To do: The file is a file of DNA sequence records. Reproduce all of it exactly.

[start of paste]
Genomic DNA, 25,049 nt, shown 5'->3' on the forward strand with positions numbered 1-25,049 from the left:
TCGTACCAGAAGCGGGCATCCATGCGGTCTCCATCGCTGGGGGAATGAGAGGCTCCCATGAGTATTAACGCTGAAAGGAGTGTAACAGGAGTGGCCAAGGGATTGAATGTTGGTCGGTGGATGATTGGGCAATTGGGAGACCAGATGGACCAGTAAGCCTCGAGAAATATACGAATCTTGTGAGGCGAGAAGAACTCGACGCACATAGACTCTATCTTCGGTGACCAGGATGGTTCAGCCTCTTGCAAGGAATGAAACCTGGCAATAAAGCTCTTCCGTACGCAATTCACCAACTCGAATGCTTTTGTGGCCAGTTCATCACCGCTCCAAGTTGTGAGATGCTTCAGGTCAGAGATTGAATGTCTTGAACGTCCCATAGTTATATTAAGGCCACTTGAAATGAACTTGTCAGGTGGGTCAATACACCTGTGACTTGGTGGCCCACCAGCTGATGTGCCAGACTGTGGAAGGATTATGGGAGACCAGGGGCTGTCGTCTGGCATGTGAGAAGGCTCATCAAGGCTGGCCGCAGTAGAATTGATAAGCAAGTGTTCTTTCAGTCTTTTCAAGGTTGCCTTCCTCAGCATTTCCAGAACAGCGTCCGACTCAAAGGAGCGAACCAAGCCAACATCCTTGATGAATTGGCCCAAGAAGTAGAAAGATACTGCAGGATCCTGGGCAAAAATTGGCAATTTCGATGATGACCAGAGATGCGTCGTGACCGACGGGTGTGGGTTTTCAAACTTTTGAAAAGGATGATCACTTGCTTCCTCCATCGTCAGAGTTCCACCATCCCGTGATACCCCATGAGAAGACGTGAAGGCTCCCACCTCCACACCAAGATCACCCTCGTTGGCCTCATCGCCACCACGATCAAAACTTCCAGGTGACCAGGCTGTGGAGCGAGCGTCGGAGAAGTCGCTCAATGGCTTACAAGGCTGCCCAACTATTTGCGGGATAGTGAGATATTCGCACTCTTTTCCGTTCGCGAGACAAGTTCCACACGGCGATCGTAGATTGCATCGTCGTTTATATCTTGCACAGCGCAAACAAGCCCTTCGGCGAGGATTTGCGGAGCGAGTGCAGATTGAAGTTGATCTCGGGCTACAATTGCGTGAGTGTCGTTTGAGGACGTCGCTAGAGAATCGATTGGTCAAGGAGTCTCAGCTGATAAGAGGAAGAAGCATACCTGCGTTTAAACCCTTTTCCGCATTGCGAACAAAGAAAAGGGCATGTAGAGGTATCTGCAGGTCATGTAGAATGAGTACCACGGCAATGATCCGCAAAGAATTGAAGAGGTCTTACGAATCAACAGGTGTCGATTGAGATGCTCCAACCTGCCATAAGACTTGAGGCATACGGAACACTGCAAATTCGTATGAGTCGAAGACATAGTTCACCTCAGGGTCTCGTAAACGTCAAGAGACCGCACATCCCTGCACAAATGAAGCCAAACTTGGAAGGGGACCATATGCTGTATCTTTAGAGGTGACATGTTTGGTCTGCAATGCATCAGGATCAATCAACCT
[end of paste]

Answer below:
Genomic DNA, 25,049 nt, shown 5'->3' on the forward strand with positions numbered 1-25,049 from the left:
TCGTACCAGAAGCGGGCATCCATGCGGTCTCCATCGCTGGGGGAATGAGAGGCTCCCATGAGTATTAACGCTGAAAGGAGTGTAACAGGAGTGGCCAAGGGATTGAATGTTGGTCGGTGGATGATTGGGCAATTGGGAGACCAGATGGACCAGTAAGCCTCGAGAAATATACGAATCTTGTGAGGCGAGAAGAACTCGACGCACATAGACTCTATCTTCGGTGACCAGGATGGTTCAGCCTCTTGCAAGGAATGAAACCTGGCAATAAAGCTCTTCCGTACGCAATTCACCAACTCGAATGCTTTTGTGGCCAGTTCATCACCGCTCCAAGTTGTGAGATGCTTCAGGTCAGAGATTGAATGTCTTGAACGTCCCATAGTTATATTAAGGCCACTTGAAATGAACTTGTCAGGTGGGTCAATACACCTGTGACTTGGTGGCCCACCAGCTGATGTGCCAGACTGTGGAAGGATTATGGGAGACCAGGGGCTGTCGTCTGGCATGTGAGAAGGCTCATCAAGGCTGGCCGCAGTAGAATTGATAAGCAAGTGTTCTTTCAGTCTTTTCAAGGTTGCCTTCCTCAGCATTTCCAGAACAGCGTCCGACTCAAAGGAGCGAACCAAGCCAACATCCTTGATGAATTGGCCCAAGAAGTAGAAAGATACTGCAGGATCCTGGGCAAAAATTGGCAATTTCGATGATGACCAGAGATGCGTCGTGACCGACGGGTGTGGGTTTTCAAACTTTTGAAAAGGATGATCACTTGCTTCCTCCATCGTCAGAGTTCCACCATCCCGTGATACCCCATGAGAAGACGTGAAGGCTCCCACCTCCACACCAAGATCACCCTCGTTGGCCTCATCGCCACCACGATCAAAACTTCCAGGTGACCAGGCTGTGGAGCGAGCGTCGGAGAAGTCGCTCAATGGCTTACAAGGCTGCCCAACTATTTGCGGGATAGTGAGATATTCGCACTCTTTTCCGTTCGCGAGACAAGTTCCACACGGCGATCGTAGATTGCATCGTCGTTTATATCTTGCACAGCGCAAACAAGCCCTTCGGCGAGGATTTGCGGAGCGAGTGCAGATTGAAGTTGATCTCGGGCTACAATTGCGTGAGTGTCGTTTGAGGACGTCGCTAGAGAATCGATTGGTCAAGGAGTCTCAGCTGATAAGAGGAAGAAGCATACCTGCGTTTAAACCCTTTTCCGCATTGCGAACAAAGAAAAGGGCATGTAGAGGTATCTGCAGGTCATGTAGAATGAGTACCACGGCAATGATCCGCAAAGAATTGAAGAGGTCTTACGAATCAACAGGTGTCGATTGAGATGCTCCAACCTGCCATAAGACTTGAGGCATACGGAACACTGCAAATTCGTATGAGTCGAAGACATAGTTCACCTCAGGGTCTCGTAAACGTCAAGAGACCGCACATCCCTGCACAAATGAAGCCAAACTTGGAAGGGGACCATATGCTGTATCTTTAGAGGTGACATGTTTGGTCTGCAATGCATCAGGATCAATCAACCT